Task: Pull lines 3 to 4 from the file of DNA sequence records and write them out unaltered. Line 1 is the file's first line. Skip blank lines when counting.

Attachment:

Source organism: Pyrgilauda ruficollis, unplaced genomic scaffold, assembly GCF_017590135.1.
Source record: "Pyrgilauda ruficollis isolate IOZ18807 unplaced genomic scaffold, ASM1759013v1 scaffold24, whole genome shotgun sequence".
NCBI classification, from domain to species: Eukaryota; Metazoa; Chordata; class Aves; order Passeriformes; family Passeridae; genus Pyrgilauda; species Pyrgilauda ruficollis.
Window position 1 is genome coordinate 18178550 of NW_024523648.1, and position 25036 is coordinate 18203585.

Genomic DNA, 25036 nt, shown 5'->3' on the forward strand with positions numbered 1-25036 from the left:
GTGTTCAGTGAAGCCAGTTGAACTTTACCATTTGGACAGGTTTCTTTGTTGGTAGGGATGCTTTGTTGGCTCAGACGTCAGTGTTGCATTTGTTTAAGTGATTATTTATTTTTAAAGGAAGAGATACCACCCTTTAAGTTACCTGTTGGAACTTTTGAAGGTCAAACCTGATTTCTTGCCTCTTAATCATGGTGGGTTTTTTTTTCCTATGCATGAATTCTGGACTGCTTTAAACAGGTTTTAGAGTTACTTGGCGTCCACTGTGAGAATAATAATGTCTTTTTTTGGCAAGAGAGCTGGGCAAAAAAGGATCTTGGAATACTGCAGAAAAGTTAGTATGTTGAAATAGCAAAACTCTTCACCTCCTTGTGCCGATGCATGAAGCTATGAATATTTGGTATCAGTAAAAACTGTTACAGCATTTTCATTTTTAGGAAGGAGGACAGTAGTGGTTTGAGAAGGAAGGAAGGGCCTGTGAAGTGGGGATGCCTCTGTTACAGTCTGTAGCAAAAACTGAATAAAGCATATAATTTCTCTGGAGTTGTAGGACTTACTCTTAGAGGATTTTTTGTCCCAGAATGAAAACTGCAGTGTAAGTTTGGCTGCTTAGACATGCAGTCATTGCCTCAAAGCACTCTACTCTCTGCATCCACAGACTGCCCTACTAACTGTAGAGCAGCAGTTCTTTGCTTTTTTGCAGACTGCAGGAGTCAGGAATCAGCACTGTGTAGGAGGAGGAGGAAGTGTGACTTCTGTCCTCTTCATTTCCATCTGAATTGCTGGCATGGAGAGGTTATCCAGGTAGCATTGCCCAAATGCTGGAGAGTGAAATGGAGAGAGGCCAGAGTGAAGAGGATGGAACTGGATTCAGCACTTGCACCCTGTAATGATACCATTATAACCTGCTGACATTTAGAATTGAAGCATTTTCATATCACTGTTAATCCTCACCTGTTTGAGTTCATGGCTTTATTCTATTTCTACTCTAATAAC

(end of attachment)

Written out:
NCBI classification, from domain to species: Eukaryota; Metazoa; Chordata; class Aves; order Passeriformes; family Passeridae; genus Pyrgilauda; species Pyrgilauda ruficollis.
Window position 1 is genome coordinate 18178550 of NW_024523648.1, and position 25036 is coordinate 18203585.